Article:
USSR: Communist Party: Congresses

According to the party charter, the Congress was the supreme organ of the Communist Party. It was convened to decide all key questions and to elect the Central Committee. Formally, the Congress was responsible for revisions of the charter and of the party program, but, in fact, its power was limited to official approval. Despite its definition as the supreme organ, the Congress did not elect the Politburo (Presidium), the Orgburo or the Secretariat. These bodies reported to the Congress, which assumed their functions for the period when it was in session [1].

The frequency of the Congress convocation in 1917-1925 reflected its important role in decision-making during the Bolshevik revolution and the Civil War in Russia. At times, the Congresses turned into a battlefield for rivaling factions within the party. It made all key decisions relating to the party policies and the general course. As Stalin increasingly consolidated his power and eliminated the factions, the Congress lost its original significance. It turned into a vast body convened to approve the politics pursued by the Politburo. The gaps between the Congresses increased from one year in 1917-1925 to five years in 1934-1939. During the World War II and after Stalin and his Central Committee did not convoke the Congress for 13 years. Starting from 1956, the party charter provided for convocation of the Congress once in five years.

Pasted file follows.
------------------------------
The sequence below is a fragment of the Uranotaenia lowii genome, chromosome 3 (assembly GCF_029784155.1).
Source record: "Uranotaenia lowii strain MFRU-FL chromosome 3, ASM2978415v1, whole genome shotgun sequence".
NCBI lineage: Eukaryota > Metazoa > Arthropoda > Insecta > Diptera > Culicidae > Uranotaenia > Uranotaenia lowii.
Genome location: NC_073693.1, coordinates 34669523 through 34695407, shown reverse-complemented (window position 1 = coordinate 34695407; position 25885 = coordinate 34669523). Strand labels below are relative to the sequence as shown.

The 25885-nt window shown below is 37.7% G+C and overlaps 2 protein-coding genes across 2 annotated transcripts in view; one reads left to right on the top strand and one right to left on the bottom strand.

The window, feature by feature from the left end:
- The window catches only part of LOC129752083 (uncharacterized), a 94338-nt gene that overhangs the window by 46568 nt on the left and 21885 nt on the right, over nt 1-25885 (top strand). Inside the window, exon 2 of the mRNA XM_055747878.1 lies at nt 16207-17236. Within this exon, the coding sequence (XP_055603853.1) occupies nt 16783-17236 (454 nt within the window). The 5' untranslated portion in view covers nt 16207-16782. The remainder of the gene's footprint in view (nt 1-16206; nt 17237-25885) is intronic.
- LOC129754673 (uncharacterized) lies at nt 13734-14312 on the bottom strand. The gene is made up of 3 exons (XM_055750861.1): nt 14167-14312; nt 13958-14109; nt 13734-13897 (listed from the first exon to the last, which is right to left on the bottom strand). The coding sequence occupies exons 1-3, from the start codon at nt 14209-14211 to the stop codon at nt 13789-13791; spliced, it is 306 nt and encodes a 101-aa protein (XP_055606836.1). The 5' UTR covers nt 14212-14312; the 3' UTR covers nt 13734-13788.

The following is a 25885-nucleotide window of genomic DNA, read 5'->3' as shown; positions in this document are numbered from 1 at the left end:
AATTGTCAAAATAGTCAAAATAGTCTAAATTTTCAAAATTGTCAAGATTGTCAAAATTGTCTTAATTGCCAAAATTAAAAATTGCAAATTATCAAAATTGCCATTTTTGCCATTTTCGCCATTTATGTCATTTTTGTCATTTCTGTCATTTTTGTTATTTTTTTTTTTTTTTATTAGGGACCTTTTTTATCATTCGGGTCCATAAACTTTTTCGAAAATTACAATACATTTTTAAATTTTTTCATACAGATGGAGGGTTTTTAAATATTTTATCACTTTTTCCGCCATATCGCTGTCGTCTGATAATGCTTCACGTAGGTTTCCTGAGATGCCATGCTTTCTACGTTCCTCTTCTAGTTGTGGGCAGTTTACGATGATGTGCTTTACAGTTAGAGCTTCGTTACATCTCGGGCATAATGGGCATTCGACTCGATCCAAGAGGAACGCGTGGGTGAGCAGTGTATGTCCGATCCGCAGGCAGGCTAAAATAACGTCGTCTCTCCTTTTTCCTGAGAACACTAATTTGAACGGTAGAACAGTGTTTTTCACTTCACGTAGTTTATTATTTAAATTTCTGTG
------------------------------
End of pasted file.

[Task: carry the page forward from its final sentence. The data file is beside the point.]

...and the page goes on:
[1] This temporary takeover caused differences in defining the terms of the Politburo (Presidium), the Orgburo and the Secretariat members as it depended on approach to this problem. In this regard, the end of tenure might be fixed a) on the day when a Congress convened and assumed full authority according to the charter, and b) on the day when the new party organs were elected by the Central Committee after each Congress. For instance, Mihail Tomskij was elected full member of the Politburo on 3 Apr 1922, and was re-elected in 1923, 1924, 1926, 1927. The 16th party Congress opened on 26 Jun 1930, and closed on 13 Jul 1930. On the same day the Central Committee elected a new Politburo without Tomskij. So it would be correct to say that Tomskij's membership in the Politburo lasted form 3 Apr 1922 to 26 Jun 1930/13 Jul 1930.
Last updated on: 26 Jun 2009 04:27:32